on the silk route 2010 / 2012

Slum Soccer

the new pics

Nagpur is the geographical heart of India. Although its central location it feels very remote because there is no single tourist on the streets. We are here to work for Slum Soccer. It’s an ambitious organization and after a few days we felt that we could be useful on different needs. We start with a focus on training the children in football at different centers. Everywhere we are welcomed enthusiastically, the children stand in line and introduce them self with name and position in the field. Discipline and polite behavior are additional skills the players learn. Also there are programs to create awareness about AIDS for example. Basically Slum Soccer offers education through football on all subjects which are not taught at school. Apart from Nagpur there is a network of cities throughout India who operate under Slum Soccer’s name.

We are both not experienced trainers but played sports all our life and find out that we can be of great help. There is a lot to learn and the children pick up instructions really fast. In our first weekend players all over India came to the center for a selection-trial to join the Homeless World Cup in Paris next summer. The weather is hot, after some speed-tests players have to recover for minutes because of overheating or even sunstroke. There is some talent but in general the level is low. Most participants only play football for a year or so. Cricket is by far the number 1 sport in India. Most children in the streets play this game instead of football, cricket is not an ideal game for physical development since most players watch more than actual move. India is a huge nation so the best cricketplayers are superheroes competing with movie-stars and politicians. Politicians? Yes, here they have a glamorous life. Although a lot of them are involved in corruption-scandals they enjoy their status. That’s because status and the hunt for money rule this country (like so many other places). The importance of status is understandable when you keep in mind the the history of India’s cast-system. Although its officially changed into positive discrimination the cultural product of this tradition, which was daily practice for millenia, remains in the Indian behavior. Like Guus told me in Delhi: “Our cook cleans also the house but refuses to do the toilet because its below his status. In this example status even overpowers the hunt for money.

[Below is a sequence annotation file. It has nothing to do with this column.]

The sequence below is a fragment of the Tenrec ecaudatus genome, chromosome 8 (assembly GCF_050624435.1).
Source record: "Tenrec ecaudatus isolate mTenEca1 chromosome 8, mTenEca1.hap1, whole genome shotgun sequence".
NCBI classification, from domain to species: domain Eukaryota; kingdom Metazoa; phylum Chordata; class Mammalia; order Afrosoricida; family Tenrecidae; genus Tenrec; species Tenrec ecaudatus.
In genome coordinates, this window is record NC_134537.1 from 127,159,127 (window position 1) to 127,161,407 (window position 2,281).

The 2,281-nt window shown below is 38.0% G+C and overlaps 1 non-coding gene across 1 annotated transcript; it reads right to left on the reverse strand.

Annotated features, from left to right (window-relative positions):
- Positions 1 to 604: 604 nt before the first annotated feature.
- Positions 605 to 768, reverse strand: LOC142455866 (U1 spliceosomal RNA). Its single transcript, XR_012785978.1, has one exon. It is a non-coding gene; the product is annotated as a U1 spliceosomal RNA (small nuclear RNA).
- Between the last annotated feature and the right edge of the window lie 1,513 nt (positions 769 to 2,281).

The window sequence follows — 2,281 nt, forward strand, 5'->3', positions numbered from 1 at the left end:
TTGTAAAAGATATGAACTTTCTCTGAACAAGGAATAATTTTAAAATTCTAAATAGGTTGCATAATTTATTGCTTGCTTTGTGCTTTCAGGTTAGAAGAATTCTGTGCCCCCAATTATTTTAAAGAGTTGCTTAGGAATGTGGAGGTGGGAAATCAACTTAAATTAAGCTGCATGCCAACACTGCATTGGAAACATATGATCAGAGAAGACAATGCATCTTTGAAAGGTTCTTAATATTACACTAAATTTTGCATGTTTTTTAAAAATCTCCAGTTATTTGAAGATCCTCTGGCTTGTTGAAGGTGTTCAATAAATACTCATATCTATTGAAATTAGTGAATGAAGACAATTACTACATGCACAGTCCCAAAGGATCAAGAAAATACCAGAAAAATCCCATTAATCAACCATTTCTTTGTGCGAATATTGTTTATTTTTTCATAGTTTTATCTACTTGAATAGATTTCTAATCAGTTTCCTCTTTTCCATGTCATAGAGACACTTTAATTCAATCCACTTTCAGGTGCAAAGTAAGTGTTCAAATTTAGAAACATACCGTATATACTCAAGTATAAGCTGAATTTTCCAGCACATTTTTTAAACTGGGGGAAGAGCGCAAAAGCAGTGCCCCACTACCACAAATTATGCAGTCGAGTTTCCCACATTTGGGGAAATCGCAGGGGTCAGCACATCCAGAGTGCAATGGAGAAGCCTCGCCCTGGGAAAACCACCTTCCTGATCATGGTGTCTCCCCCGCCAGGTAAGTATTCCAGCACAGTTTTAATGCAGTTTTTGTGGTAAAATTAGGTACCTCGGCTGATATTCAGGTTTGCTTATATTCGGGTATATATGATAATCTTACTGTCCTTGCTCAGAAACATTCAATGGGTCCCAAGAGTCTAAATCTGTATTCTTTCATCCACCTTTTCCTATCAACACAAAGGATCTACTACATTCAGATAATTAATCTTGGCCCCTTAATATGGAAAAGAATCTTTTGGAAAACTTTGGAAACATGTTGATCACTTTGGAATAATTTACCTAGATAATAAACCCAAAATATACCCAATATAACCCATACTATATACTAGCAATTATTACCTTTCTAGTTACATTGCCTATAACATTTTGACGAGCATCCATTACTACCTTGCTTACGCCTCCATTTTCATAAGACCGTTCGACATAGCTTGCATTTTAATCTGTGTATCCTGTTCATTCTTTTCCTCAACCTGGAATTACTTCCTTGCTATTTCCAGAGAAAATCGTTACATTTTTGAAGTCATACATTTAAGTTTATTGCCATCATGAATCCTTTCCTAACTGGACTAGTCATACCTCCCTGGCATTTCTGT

My personal experience is that i meet less inspiring people. Maybe i start to be less inspiring myself or was i ever? I base this on personal encounters with people, lack of cultural activities, even in bigger cities where extreme wealth is exposed in all possible ways. Luckily the people involved in Slum Soccer are exceptions on this standard. They proof also India has unpretentious souls to inspire young people on the real values in life. It’s a pleasure to be part of that.

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Posted by Teun - Reageren uitgeschakeld